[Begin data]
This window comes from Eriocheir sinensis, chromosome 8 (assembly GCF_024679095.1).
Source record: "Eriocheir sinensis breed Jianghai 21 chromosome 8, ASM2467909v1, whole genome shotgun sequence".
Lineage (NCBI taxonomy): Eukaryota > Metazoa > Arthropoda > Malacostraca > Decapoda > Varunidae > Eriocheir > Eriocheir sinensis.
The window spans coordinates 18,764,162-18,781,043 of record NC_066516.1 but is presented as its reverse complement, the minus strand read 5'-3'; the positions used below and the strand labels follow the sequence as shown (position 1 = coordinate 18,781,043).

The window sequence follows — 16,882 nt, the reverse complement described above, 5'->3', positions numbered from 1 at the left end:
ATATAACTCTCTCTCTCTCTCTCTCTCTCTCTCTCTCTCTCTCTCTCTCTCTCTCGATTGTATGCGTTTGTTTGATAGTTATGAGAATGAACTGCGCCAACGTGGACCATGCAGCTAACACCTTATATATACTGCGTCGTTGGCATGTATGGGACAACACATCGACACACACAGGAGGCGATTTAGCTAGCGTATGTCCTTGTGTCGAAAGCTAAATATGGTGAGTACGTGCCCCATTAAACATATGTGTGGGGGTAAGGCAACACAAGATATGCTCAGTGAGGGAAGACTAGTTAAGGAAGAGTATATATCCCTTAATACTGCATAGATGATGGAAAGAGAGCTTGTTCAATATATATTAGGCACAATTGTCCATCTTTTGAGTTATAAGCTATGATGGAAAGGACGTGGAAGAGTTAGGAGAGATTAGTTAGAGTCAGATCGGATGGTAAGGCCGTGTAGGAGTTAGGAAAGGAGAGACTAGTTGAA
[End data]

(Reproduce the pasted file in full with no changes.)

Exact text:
This window comes from Eriocheir sinensis, chromosome 8 (assembly GCF_024679095.1).
Source record: "Eriocheir sinensis breed Jianghai 21 chromosome 8, ASM2467909v1, whole genome shotgun sequence".
Lineage (NCBI taxonomy): Eukaryota > Metazoa > Arthropoda > Malacostraca > Decapoda > Varunidae > Eriocheir > Eriocheir sinensis.
The window spans coordinates 18,764,162-18,781,043 of record NC_066516.1 but is presented as its reverse complement, the minus strand read 5'-3'; the positions used below and the strand labels follow the sequence as shown (position 1 = coordinate 18,781,043).

The window sequence follows — 16,882 nt, the reverse complement described above, 5'->3', positions numbered from 1 at the left end:
ATATAACTCTCTCTCTCTCTCTCTCTCTCTCTCTCTCTCTCTCTCTCTCTCTCTCGATTGTATGCGTTTGTTTGATAGTTATGAGAATGAACTGCGCCAACGTGGACCATGCAGCTAACACCTTATATATACTGCGTCGTTGGCATGTATGGGACAACACATCGACACACACAGGAGGCGATTTAGCTAGCGTATGTCCTTGTGTCGAAAGCTAAATATGGTGAGTACGTGCCCCATTAAACATATGTGTGGGGGTAAGGCAACACAAGATATGCTCAGTGAGGGAAGACTAGTTAAGGAAGAGTATATATCCCTTAATACTGCATAGATGATGGAAAGAGAGCTTGTTCAATATATATTAGGCACAATTGTCCATCTTTTGAGTTATAAGCTATGATGGAAAGGACGTGGAAGAGTTAGGAGAGATTAGTTAGAGTCAGATCGGATGGTAAGGCCGTGTAGGAGTTAGGAAAGGAGAGACTAGTTGAA